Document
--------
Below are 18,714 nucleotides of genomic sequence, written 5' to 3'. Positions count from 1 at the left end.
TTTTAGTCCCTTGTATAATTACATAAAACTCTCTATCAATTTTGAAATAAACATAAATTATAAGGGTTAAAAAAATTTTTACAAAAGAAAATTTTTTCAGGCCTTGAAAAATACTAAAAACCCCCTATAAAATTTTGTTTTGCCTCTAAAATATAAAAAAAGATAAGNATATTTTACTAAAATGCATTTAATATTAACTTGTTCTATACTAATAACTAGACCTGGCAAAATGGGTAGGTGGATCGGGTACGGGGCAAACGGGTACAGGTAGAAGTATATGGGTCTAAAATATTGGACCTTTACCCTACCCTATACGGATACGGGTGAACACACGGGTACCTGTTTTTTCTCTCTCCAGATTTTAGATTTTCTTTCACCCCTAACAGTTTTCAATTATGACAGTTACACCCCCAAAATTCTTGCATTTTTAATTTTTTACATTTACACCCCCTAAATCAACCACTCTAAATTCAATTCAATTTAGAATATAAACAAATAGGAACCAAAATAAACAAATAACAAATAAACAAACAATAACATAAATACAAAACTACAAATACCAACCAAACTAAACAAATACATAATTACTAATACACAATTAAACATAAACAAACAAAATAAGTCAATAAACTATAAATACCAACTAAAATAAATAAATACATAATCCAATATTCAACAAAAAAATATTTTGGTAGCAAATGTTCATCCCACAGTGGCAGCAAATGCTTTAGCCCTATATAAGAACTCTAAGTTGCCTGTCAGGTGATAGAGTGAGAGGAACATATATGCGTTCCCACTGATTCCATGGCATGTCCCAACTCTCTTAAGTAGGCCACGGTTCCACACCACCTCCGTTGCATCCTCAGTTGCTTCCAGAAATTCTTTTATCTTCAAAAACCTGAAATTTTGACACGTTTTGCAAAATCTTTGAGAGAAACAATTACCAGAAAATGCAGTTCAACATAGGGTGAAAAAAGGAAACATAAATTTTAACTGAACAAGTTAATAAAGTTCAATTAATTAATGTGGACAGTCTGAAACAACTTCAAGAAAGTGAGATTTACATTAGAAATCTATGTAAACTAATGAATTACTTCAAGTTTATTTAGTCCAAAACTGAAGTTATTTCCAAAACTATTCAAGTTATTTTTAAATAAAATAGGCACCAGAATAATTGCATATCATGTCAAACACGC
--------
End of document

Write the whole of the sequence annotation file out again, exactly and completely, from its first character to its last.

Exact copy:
Below are 18,714 nucleotides of genomic sequence, written 5' to 3'. Positions count from 1 at the left end.
TTTTAGTCCCTTGTATAATTACATAAAACTCTCTATCAATTTTGAAATAAACATAAATTATAAGGGTTAAAAAAATTTTTACAAAAGAAAATTTTTTCAGGCCTTGAAAAATACTAAAAACCCCCTATAAAATTTTGTTTTGCCTCTAAAATATAAAAAAAGATAAGNATATTTTACTAAAATGCATTTAATATTAACTTGTTCTATACTAATAACTAGACCTGGCAAAATGGGTAGGTGGATCGGGTACGGGGCAAACGGGTACAGGTAGAAGTATATGGGTCTAAAATATTGGACCTTTACCCTACCCTATACGGATACGGGTGAACACACGGGTACCTGTTTTTTCTCTCTCCAGATTTTAGATTTTCTTTCACCCCTAACAGTTTTCAATTATGACAGTTACACCCCCAAAATTCTTGCATTTTTAATTTTTTACATTTACACCCCCTAAATCAACCACTCTAAATTCAATTCAATTTAGAATATAAACAAATAGGAACCAAAATAAACAAATAACAAATAAACAAACAATAACATAAATACAAAACTACAAATACCAACCAAACTAAACAAATACATAATTACTAATACACAATTAAACATAAACAAACAAAATAAGTCAATAAACTATAAATACCAACTAAAATAAATAAATACATAATCCAATATTCAACAAAAAAATATTTTGGTAGCAAATGTTCATCCCACAGTGGCAGCAAATGCTTTAGCCCTATATAAGAACTCTAAGTTGCCTGTCAGGTGATAGAGTGAGAGGAACATATATGCGTTCCCACTGATTCCATGGCATGTCCCAACTCTCTTAAGTAGGCCACGGTTCCACACCACCTCCGTTGCATCCTCAGTTGCTTCCAGAAATTCTTTTATCTTCAAAAACCTGAAATTTTGACACGTTTTGCAAAATCTTTGAGAGAAACAATTACCAGAAAATGCAGTTCAACATAGGGTGAAAAAAGGAAACATAAATTTTAACTGAACAAGTTAATAAAGTTCAATTAATTAATGTGGACAGTCTGAAACAACTTCAAGAAAGTGAGATTTACATTAGAAATCTATGTAAACTAATGAATTACTTCAAGTTTATTTAGTCCAAAACTGAAGTTATTTCCAAAACTATTCAAGTTATTTTTAAATAAAATAGGCACCAGAATAATTGCATATCATGTCAAACACGC